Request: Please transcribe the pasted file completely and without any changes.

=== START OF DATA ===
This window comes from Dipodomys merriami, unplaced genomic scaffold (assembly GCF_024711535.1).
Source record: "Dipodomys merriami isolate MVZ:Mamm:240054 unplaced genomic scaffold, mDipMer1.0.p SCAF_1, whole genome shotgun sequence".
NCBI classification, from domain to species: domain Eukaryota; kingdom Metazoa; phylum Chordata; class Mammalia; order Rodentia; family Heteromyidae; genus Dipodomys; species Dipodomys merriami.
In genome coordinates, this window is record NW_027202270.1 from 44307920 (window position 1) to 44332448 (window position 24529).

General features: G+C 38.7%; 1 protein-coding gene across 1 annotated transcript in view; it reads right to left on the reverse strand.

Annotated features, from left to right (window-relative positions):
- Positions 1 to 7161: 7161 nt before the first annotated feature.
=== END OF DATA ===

This window comes from Dipodomys merriami, unplaced genomic scaffold (assembly GCF_024711535.1).
Source record: "Dipodomys merriami isolate MVZ:Mamm:240054 unplaced genomic scaffold, mDipMer1.0.p SCAF_1, whole genome shotgun sequence".
NCBI classification, from domain to species: domain Eukaryota; kingdom Metazoa; phylum Chordata; class Mammalia; order Rodentia; family Heteromyidae; genus Dipodomys; species Dipodomys merriami.
In genome coordinates, this window is record NW_027202270.1 from 44307920 (window position 1) to 44332448 (window position 24529).

General features: G+C 38.7%; 1 protein-coding gene across 1 annotated transcript in view; it reads right to left on the reverse strand.

Annotated features, from left to right (window-relative positions):
- Positions 1 to 7161: 7161 nt before the first annotated feature.